The book offers an interesting snapshot on psychology and the self. It's a good starting point to find out basic information about several great minds and ideas, and each subject can be followed up by reading the books related to certain chapters. I specifically liked the parts relating to authentic happiness, the brain and its phantoms, genuineness and non-possessive love, feelings as mirrors of our thoughts, thinking patterns, communicational situations, the differences between the wiring of m The book offers an interesting snapshot on psychology and the self. It's a good starting point to find out basic information about several great minds and ideas, and each subject can be followed up by reading the books related to certain chapters. I specifically liked the parts relating to authentic happiness, the brain and its phantoms, genuineness and non-possessive love, feelings as mirrors of our thoughts, thinking patterns, communicational situations, the differences between the wiring of men and women... It was an educational and fun read!

  8. 4 out of 5

    Melissa Greene

    I loved this book! The summaries are beefy and left me wanting more from each classic. My reading list has expanded yet again, after reading this. It was also really nice to get a refresher on some of the classics I've already read. You can never get enough of those. I'll be moving on to this author's 60 Spiritual Classics next. Woo hoo!

  9. 5 out of 5

    Darian Onaciu

    A good introduction to some of the most prominent figures in Psychology, with a summary of the most important ideas, similar books and a short bio on each of the 50 personalities. Read this if you want a brief intro and lots of recommendations for future lectures.

  10. 4 out of 5

    Hannah Coulstock

    A fascinating dip into the world of psychology that showed me how much more there is to the subject than I initially thought. Butler-Bowden did a fantastic job of exploring a wide variety of psychological works in just enough detail to teach me something while keeping me interested. Really well done.

  11. 4 out of 5

    Robert

    50 Psychology Classics: Who We Are, How We Think, What We Do; Insight and Inspiration from 50 Key Books Tom Butler-Bowdon Nicholas Brealey Publishing In the Introduction, Butler-Bowdon provides an overview on the development of modern psychology as a field of study, once “early titans” (e.g. Williams James, Sigmund Freud, Jung, and Adler) had written books that the general public could understand. Within the Introduction, he also suggests seven themes that offer different perspectives on “who we 50 Psychology Classics: Who We Are, How We Think, What We Do; Insight and Inspiration from 50 Key Books Tom Butler-Bowdon Nicholas Brealey Publishing In the Introduction, Butler-Bowdon provides an overview on the development of modern psychology as a field of study, once “early titans” (e.g. Williams James, Sigmund Freud, Jung, and Adler) had written books that the general public could understand. Within the Introduction, he also suggests seven themes that offer different perspectives on “who we are, how we think, and what we do” and assigns to each a cluster of relevant commentaries. Readers can then decide which themes are of greatest interest to them, and, on which selections to focus. For example, five sources are suggested for “Tapping the unconscious mind: Wisdom of a different kind.” They are: The Gift of Fear (Gavin de Becker) My Voice Will Go With You (Milton Erickson by Sidney Rosen) The Interpretation of Dreams (Sigmund Freud) Blink (Malcolm Gladwell) The Archetypes and the Collective Unconscious (Carl Jung) For those who feel overwhelmed by the number of books in print and need help selecting what will be of greatest interest to them, the volumes in the “50 Classics” series will be especially valuable. Butler-Bowdon is an erudite “travel agent” for readers, but also as an enthusiastic “tour guide” who then accompanies them from one “landmark” to the next. One of this book’s several value-added benefits Butler-Bowdon introduces authors and works of which many (if not most) of his readers may have been previously unaware. He also does a skillful job of comparing and contrasting perspectives on a specific subject as in this volume, for example, when noting that a “central idea in Adlerian psychology is that individuals are always striving toward a goal. Whereas Freud saw us as driven by what was in our past, Adler had a teleological view – they we are driven by our goals, whether they are conscious or not.”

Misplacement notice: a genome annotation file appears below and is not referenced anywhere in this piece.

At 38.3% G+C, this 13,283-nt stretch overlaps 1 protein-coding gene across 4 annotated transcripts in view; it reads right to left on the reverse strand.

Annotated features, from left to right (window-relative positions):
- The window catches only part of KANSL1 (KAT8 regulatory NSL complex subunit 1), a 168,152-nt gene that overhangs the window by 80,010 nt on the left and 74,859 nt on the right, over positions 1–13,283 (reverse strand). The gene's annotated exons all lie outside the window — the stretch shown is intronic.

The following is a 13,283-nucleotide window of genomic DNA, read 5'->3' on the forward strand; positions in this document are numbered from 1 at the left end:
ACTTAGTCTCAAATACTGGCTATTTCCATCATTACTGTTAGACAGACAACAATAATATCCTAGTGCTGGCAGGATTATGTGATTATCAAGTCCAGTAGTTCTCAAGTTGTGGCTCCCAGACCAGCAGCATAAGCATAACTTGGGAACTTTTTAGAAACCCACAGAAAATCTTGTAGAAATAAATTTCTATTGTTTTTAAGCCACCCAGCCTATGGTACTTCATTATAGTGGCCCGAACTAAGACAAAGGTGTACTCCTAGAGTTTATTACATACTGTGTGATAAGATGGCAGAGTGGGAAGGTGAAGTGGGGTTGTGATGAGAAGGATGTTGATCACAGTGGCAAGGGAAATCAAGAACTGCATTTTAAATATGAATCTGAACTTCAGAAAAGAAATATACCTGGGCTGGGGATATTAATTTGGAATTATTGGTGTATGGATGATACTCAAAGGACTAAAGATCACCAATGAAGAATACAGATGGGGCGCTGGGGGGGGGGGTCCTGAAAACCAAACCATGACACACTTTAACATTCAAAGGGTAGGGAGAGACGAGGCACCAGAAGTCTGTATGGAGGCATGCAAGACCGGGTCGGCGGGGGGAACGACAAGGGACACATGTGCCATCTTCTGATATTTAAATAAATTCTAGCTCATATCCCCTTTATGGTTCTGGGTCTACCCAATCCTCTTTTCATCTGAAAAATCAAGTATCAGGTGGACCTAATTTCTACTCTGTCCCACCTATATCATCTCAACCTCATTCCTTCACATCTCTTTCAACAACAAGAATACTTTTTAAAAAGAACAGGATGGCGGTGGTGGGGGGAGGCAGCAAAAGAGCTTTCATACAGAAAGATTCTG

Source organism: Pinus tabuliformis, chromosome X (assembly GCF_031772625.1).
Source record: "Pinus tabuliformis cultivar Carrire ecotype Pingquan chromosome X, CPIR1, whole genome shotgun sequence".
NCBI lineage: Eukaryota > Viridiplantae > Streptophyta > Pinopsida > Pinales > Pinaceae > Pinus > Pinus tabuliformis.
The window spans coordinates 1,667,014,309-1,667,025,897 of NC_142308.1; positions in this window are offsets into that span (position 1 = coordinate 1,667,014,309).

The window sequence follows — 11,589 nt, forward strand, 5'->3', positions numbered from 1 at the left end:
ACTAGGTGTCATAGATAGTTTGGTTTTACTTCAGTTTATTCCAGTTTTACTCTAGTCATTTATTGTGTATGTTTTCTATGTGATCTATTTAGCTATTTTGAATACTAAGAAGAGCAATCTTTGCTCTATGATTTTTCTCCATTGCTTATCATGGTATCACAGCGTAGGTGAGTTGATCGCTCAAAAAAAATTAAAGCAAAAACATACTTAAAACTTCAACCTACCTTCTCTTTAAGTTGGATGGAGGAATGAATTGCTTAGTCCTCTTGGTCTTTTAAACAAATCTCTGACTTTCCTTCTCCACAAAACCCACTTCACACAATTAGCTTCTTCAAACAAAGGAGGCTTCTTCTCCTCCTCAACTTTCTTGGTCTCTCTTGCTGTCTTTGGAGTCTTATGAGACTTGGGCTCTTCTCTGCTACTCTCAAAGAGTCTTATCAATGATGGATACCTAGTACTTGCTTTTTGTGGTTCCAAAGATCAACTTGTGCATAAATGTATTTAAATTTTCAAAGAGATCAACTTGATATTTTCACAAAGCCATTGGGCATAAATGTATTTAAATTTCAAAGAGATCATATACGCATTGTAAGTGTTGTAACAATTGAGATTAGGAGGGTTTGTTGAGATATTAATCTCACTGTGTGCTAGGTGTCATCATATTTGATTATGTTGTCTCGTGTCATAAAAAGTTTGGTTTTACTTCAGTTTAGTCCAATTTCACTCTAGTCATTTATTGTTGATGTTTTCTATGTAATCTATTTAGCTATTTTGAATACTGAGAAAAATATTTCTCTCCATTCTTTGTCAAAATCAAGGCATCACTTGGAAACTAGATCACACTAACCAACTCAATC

12. 4 out of 5

    Esther DuBois

    This was an interesting book to read especially since it's a book that reviews other books. I think I added 30+ books to my to-read list and im okay with that I love reading. Anyway I would have rated this book higher but the author just pissed me off on a section in which he was describing the biological differences between men and women and because of those physical differences we then cannot be equal on femminists standards...I don't think he quite understands that the equality we seek isn't This was an interesting book to read especially since it's a book that reviews other books. I think I added 30+ books to my to-read list and im okay with that I love reading. Anyway I would have rated this book higher but the author just pissed me off on a section in which he was describing the biological differences between men and women and because of those physical differences we then cannot be equal on femminists standards...I don't think he quite understands that the equality we seek isn't to be exactly the same as one another physically but to be treated with respect and to have equal opportunities to succeed without the stupid gender stereotypes to hold us back!